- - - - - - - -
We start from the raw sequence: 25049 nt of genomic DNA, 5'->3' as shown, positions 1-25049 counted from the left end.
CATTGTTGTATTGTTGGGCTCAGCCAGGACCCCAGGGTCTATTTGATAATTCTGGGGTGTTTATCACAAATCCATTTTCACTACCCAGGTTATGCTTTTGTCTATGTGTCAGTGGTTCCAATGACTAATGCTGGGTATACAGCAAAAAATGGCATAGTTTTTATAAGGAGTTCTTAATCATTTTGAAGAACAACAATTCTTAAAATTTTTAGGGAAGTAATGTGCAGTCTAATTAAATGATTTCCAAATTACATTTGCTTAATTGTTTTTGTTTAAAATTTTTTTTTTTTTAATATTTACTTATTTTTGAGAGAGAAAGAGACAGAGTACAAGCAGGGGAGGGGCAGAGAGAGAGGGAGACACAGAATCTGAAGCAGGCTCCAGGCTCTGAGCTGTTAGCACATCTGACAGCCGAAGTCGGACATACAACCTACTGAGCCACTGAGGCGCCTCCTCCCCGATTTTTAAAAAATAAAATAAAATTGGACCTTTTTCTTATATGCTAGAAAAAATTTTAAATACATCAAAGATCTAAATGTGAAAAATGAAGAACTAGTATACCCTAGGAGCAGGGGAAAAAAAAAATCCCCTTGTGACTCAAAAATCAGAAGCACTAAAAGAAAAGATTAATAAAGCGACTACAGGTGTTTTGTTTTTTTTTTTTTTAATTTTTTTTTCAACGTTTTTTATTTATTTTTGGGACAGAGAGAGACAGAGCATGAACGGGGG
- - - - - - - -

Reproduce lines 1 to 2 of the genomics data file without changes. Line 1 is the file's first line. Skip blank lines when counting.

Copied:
We start from the raw sequence: 25049 nt of genomic DNA, 5'->3' as shown, positions 1-25049 counted from the left end.
CATTGTTGTATTGTTGGGCTCAGCCAGGACCCCAGGGTCTATTTGATAATTCTGGGGTGTTTATCACAAATCCATTTTCACTACCCAGGTTATGCTTTTGTCTATGTGTCAGTGGTTCCAATGACTAATGCTGGGTATACAGCAAAAAATGGCATAGTTTTTATAAGGAGTTCTTAATCATTTTGAAGAACAACAATTCTTAAAATTTTTAGGGAAGTAATGTGCAGTCTAATTAAATGATTTCCAAATTACATTTGCTTAATTGTTTTTGTTTAAAATTTTTTTTTTTTTAATATTTACTTATTTTTGAGAGAGAAAGAGACAGAGTACAAGCAGGGGAGGGGCAGAGAGAGAGGGAGACACAGAATCTGAAGCAGGCTCCAGGCTCTGAGCTGTTAGCACATCTGACAGCCGAAGTCGGACATACAACCTACTGAGCCACTGAGGCGCCTCCTCCCCGATTTTTAAAAAATAAAATAAAATTGGACCTTTTTCTTATATGCTAGAAAAAATTTTAAATACATCAAAGATCTAAATGTGAAAAATGAAGAACTAGTATACCCTAGGAGCAGGGGAAAAAAAAAATCCCCTTGTGACTCAAAAATCAGAAGCACTAAAAGAAAAGATTAATAAAGCGACTACAGGTGTTTTGTTTTTTTTTTTTTTAATTTTTTTTTCAACGTTTTTTATTTATTTTTGGGACAGAGAGAGACAGAGCATGAACGGGGG